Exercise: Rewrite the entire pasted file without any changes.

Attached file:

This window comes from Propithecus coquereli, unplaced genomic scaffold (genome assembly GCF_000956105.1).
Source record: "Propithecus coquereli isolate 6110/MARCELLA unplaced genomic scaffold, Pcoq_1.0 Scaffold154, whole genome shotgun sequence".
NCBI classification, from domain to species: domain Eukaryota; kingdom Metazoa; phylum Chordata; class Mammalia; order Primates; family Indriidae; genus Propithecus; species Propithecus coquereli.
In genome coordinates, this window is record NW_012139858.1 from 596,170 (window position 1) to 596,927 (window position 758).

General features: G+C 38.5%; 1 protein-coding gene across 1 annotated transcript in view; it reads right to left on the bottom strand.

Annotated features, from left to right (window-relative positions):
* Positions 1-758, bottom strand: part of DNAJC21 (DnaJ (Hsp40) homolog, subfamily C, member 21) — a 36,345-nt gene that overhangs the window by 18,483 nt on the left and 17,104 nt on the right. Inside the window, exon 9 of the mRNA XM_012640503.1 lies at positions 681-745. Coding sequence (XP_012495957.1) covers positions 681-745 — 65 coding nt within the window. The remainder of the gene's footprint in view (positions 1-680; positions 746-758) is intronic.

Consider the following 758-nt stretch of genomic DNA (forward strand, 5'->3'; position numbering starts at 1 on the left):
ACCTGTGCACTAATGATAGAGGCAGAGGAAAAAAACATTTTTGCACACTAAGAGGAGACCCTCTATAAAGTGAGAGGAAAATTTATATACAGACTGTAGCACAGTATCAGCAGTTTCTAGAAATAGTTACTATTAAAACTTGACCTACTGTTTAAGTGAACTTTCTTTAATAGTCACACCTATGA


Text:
This window comes from Propithecus coquereli, unplaced genomic scaffold (genome assembly GCF_000956105.1).
Source record: "Propithecus coquereli isolate 6110/MARCELLA unplaced genomic scaffold, Pcoq_1.0 Scaffold154, whole genome shotgun sequence".
NCBI classification, from domain to species: domain Eukaryota; kingdom Metazoa; phylum Chordata; class Mammalia; order Primates; family Indriidae; genus Propithecus; species Propithecus coquereli.
In genome coordinates, this window is record NW_012139858.1 from 596,170 (window position 1) to 596,927 (window position 758).

General features: G+C 38.5%; 1 protein-coding gene across 1 annotated transcript in view; it reads right to left on the bottom strand.

Annotated features, from left to right (window-relative positions):
* Positions 1-758, bottom strand: part of DNAJC21 (DnaJ (Hsp40) homolog, subfamily C, member 21) — a 36,345-nt gene that overhangs the window by 18,483 nt on the left and 17,104 nt on the right. Inside the window, exon 9 of the mRNA XM_012640503.1 lies at positions 681-745. Coding sequence (XP_012495957.1) covers positions 681-745 — 65 coding nt within the window. The remainder of the gene's footprint in view (positions 1-680; positions 746-758) is intronic.

Consider the following 758-nt stretch of genomic DNA (forward strand, 5'->3'; position numbering starts at 1 on the left):
ACCTGTGCACTAATGATAGAGGCAGAGGAAAAAAACATTTTTGCACACTAAGAGGAGACCCTCTATAAAGTGAGAGGAAAATTTATATACAGACTGTAGCACAGTATCAGCAGTTTCTAGAAATAGTTACTATTAAAACTTGACCTACTGTTTAAGTGAACTTTCTTTAATAGTCACACCTATGA